As recently as 2011, Colorado Republican Rep. Mike Coffman wanted to redefine birthright citizenship to exclude children born to parents in the U.S. illegally.
But in the past few months, Coffman has undergone a complete transformation on the subject of immigration reform. In February, he caused a stir when he told a crowd in Aurora, Colo., that he now supported a path to citizenship for illegal immigrants.
Coffman is one of many staunch conservatives — most recently Kentucky Sen. Rand Paul — who have come out in favour of immigration reform that includes some kind of pathway to legal status for the approximately 12 million people currently in the country illegally. House Minority Whip Steny Hoyer said Tuesday that a bipartisan group of House members is “close” to a deal on immigration reform that includes a pathway to citizenship.
In a recent interview, Coffman told Business Insider that his thinking changed because of his discussions with his constituents.
“As you get more and more into it, you see the need to overhaul it,” Coffman said of the nation’s system of legal immigration.
Coffman, who represents Colorado’s 6th Congressional district, recalled two particular moments that helped move his position on immigration.
One came with a constituent who had served in the Marine Corps. He enlisted as a Canadian citizen, and was seriously wounded while serving in Afghanistan.
Coffman, who served in the U.S. Marines for nearly two years during the Iraq War, realised that his constituent shouldn’t have to endure the long process to naturalization.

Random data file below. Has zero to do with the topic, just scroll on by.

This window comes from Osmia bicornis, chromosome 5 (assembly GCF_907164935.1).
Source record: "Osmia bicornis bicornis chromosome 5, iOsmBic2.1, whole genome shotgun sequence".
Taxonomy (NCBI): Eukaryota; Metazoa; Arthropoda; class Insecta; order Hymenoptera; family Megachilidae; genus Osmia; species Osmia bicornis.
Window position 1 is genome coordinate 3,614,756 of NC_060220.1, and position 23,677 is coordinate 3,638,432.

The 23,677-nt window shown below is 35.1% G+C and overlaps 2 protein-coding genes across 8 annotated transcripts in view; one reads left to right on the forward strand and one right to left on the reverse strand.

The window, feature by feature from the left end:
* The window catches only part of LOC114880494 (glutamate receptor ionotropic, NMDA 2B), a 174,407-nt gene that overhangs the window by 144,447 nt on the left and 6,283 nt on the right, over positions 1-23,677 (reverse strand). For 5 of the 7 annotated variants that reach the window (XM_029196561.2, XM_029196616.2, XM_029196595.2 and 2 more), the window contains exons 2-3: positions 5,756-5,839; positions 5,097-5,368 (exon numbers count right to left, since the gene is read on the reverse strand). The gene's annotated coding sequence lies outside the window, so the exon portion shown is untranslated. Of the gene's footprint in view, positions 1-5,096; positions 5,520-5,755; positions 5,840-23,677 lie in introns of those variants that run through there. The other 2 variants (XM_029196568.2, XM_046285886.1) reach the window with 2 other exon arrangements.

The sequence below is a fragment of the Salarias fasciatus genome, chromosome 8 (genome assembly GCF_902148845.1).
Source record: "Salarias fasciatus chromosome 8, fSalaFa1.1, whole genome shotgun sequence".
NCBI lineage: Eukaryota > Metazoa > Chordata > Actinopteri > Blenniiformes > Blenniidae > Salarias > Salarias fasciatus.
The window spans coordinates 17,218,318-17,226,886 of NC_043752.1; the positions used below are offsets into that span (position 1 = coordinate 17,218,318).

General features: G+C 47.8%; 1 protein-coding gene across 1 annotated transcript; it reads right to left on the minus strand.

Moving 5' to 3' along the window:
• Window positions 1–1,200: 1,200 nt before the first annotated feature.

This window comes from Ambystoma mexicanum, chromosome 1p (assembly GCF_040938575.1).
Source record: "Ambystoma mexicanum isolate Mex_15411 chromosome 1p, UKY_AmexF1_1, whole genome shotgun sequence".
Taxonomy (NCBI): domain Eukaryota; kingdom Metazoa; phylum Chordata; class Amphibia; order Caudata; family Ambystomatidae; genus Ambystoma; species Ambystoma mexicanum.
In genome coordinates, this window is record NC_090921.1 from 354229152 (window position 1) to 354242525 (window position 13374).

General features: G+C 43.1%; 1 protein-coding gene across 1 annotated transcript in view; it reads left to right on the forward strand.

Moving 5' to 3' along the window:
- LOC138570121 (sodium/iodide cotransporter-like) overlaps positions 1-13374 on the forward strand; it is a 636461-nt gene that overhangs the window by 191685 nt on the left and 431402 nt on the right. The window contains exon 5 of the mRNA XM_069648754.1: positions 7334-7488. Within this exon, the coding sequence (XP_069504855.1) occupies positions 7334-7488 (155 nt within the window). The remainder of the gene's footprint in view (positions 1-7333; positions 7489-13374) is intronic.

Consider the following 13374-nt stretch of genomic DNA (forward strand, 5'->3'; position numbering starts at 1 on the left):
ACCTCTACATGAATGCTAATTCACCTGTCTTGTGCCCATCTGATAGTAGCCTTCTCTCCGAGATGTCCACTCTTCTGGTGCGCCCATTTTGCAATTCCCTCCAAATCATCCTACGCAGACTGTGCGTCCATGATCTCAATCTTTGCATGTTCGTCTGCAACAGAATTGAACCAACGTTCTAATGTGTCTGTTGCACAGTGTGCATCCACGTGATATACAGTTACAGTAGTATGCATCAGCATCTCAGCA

“Without citizenship, they’re really relegated to much fewer job opportunities. They can’t ever have a clearance to handle classified material. Nor can they ever become an officer,” Coffman said. “So I thought that part was important.”
The other moment came at that town hall meeting in Aurora, where he heard constituent after constituent talk about how family members and friends feared deportation. Coffman’s district was redrawn in 2011, and his new district includes a higher percentage of Latino constituents. Coffman said hadn’t seen this side of the debate before.
“Yes, they violated immigration laws,” Coffman said. “But certainly, they haven’t violated any criminal laws. And the reality is, they’re not going to self-deport. So the question is, how do you deal with that population? And it really brought me into the middle of the immigration debate.”
Coffman said he feels strongly that immigrants who came to the U.S. illegally as children should be offered a path to citizenship. He also feels that the adults who brought them here should be given “some legal status” if they have not violated criminal laws.
It’s a debate that Coffman thinks will be crucial for the future of the Republican Party.
“I think it’s important for the Republican Party not to appear anti-immigrant, because I think it’s important to remember that immigration has been vital to the history of this country,” he said.
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